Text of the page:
How I Learned to Stop Worrying and Love the Vote: Russian Hackers and Cybersecurity in the Presidential Election

As an already contentious election season draws into the homestretch, national security officials have detected hacking attempts to at least 20 state voter registration systems. And Russia could be to blame.
With more states moving toward housing voter registration rolls online, the concern is that hackers could potentially gain access and delete voters in swing states in order to tip the scales toward a particular election outcome. Although voters could still cast provisional ballots if there is a discrepancy with their registration, this sort of breech could cause chaos at the polls with long lines and disgruntled voters. Secretary of Homeland Security Jeh Johnson assures the public that no evidence has been found of any manipulation of those voter registration systems.
The FBI is investigating Russian hackers as the potential culprits of the activity. Leads include Vladimir Fomenko, “the owner of a server rental company called King Servers used by hackers in an incursion on computerized election systems in Arizona and Illinois this year.” Multiple congressional leaders have also pointed to Russia. The White House has yet to publicly accuse Russia for the attacks, but concerns over releasing classified information to support the accusation and Vladimir Putin’s aggressive posturing towards public rebukes may explain the slow acknowledgment from the Obama administration.
Amid the hacking reports are renewed concerns that voting machines themselves may be at risk, leading to contested election results.

Fortunately, the nation’s bulky and decentralized voting system actually adds a critical layer of protection against election manipulation.

The United States has over 8000 separate jurisdictions in which voters cast ballots, and all of them use their own voting methods based on state and local rules. This means hacking the entire U.S. voting system is nearly literally impossible to penetrate much less to alter the results of the election.
Even so, FBI Director James Comey said, “We are urging the states just to make sure that their deadbolts are thrown and their locks are on and to get the best information they can from [the Department of Homeland Security], just to make sure their systems are secure.”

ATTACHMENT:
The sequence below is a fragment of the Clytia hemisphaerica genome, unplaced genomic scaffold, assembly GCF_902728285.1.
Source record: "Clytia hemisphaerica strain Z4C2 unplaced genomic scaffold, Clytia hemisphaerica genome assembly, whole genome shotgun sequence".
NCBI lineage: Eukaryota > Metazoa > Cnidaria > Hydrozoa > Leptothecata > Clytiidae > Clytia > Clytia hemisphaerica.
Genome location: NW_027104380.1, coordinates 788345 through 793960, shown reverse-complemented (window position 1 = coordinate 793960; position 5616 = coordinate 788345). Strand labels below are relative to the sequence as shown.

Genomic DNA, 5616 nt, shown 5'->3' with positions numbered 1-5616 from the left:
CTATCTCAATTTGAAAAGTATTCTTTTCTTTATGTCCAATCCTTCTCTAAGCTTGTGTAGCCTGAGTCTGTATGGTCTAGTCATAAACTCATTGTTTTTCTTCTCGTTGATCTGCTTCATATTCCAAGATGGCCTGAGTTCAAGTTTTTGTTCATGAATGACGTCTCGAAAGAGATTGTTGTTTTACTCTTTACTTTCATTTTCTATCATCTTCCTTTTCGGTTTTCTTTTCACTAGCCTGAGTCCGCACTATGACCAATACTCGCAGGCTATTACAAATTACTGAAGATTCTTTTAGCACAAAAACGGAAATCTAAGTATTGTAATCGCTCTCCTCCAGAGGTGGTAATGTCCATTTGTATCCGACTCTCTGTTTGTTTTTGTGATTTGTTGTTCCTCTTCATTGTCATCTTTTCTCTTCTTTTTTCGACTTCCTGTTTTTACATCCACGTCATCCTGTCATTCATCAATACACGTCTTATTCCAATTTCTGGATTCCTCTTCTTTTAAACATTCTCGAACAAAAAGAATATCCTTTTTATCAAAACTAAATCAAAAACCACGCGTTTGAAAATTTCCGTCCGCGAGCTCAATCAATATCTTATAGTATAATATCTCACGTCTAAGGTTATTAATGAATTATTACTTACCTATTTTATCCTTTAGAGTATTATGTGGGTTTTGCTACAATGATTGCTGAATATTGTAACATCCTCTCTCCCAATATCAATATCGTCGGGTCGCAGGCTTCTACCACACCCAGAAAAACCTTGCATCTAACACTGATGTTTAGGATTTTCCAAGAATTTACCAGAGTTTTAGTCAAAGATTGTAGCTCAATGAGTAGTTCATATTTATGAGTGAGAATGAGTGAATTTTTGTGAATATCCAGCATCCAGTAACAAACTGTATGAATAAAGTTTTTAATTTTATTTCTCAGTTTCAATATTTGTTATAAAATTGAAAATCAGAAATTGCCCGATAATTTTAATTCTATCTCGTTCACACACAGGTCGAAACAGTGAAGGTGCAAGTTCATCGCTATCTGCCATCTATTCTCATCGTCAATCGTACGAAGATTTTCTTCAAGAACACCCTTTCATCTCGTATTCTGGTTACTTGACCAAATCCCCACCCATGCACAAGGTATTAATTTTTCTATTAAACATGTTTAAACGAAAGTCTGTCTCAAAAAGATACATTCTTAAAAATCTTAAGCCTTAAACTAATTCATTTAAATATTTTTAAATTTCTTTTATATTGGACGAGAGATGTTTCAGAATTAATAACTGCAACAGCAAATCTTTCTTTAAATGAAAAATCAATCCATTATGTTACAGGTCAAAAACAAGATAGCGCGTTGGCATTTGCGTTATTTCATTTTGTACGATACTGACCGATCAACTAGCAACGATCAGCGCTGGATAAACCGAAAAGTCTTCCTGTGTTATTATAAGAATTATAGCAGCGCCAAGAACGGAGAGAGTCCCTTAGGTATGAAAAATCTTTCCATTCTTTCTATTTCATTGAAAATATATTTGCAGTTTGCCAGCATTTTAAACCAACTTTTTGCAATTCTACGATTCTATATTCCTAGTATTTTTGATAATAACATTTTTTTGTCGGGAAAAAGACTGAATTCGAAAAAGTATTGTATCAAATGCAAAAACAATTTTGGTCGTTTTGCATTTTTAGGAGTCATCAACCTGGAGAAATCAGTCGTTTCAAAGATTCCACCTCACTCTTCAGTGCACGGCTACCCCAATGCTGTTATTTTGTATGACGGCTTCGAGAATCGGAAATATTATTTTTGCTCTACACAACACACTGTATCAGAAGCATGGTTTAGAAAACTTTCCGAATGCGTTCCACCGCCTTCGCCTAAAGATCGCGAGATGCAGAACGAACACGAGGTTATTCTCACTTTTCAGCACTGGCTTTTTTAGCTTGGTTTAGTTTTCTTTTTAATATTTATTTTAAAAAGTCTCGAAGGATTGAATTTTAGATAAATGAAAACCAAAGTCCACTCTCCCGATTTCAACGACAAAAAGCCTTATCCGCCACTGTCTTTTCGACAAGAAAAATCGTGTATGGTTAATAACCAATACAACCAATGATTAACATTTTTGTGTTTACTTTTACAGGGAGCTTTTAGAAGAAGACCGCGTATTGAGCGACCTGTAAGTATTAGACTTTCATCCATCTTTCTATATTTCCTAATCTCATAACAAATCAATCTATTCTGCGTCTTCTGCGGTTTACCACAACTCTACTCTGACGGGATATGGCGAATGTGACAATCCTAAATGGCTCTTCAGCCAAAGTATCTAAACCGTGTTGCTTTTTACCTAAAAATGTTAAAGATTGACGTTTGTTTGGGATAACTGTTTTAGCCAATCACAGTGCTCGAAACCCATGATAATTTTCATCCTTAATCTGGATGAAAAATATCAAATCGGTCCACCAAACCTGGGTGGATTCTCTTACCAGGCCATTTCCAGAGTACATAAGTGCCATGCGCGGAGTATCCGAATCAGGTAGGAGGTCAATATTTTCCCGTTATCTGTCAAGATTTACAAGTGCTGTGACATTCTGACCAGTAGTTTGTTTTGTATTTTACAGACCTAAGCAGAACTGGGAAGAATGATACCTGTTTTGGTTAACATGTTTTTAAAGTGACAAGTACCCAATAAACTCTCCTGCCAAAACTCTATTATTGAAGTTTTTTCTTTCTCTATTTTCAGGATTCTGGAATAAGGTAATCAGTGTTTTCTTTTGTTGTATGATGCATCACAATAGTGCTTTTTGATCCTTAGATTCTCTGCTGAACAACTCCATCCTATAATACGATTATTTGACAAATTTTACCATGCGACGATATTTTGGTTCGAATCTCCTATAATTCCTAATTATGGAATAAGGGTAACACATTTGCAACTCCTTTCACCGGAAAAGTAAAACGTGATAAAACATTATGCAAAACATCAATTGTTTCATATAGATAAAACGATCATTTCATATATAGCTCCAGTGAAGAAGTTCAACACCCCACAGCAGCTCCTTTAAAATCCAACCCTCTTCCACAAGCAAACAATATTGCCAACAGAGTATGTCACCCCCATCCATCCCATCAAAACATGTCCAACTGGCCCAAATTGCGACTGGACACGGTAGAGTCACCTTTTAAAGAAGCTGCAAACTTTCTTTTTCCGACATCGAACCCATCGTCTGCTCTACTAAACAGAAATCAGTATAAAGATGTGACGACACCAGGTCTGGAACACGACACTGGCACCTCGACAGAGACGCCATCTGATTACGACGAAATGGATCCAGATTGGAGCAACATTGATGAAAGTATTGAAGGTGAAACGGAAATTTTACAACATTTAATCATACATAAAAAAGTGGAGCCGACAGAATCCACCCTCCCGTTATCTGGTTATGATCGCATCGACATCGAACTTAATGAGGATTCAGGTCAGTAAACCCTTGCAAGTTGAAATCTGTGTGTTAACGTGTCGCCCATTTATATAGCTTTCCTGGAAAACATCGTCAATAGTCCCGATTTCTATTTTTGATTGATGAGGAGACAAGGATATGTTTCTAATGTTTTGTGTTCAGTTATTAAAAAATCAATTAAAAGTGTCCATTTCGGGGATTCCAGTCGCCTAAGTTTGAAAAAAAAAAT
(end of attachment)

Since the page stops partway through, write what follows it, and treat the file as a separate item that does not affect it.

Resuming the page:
Some states have more to worry about than others. One in four voters live in a jurisdiction that does not have a paper backup system, which would allow states to conduct audits in a contested election. CBS reports: “Five states are completely paperless: Delaware, Georgia, Louisiana, New Jersey and South Carolina. Nine other states have some counties that use paperless systems: Arkansas, Indiana, Kansas, Kentucky, Mississippi, Pennsylvania, Tennessee, Texas and Virginia.” Among that list, crucial swing states like Pennsylvania cause the most concern.
Professor Andrew Appel of Princeton University demonstrated how easily the digital voting machines, like the ones used in Pennsylvania, could be hacked. Appel and a student managed to modify a machine with their own computer chips that would throw off the machine’s results in just seven minutes. Appel and colleagues have been sounding the alarm for nearly 15 years, engaging in a series of stunts to spread a simple message: “That the machines that Americans use at the polls are less secure than the iPhones they use to navigate their way there.”
To minimize the risk of tampering at polling locations, the chief security officer of cybersecurity company Carbon Black Ben Johnson suggested that election officials should:

  • Keep individuals from having prolonged access to the physical voting machines; 
  • Turn off any communications capacities, like Wi-Fi or Bluetooth, on the machines;
  • Make sure no other devices are plugged into the machines;
  • And train polling station workers, typically volunteers unfamiliar with cybersecurity, on the importance of enforcing these measures.

While the likelihood of a massive hacking operation on voting machines remains extremely improbable, the real risk is the potential doubt sown in the American electorate. With tensions high in this election, cyberattacks may cause voters to question the legitimacy of the results.
According to a report “Democracy at Risk” by Carbon Black, “more than half (56%) of U.S. voters are concerned that this year’s election will be affected by hacking/cyber attack.” The report estimates that more than 15 million voters may choose not to vote because of concerns over cybersecurity.
Hopefully, these concerns about aging voting machines and vulnerable online systems will prompt a review of the nation’s voting infrastructure and prompt the federal government to appropriate new funds to update state systems. Until then, voters might do well to opt for paper absentee ballots in those jurisdictions without a paper backup.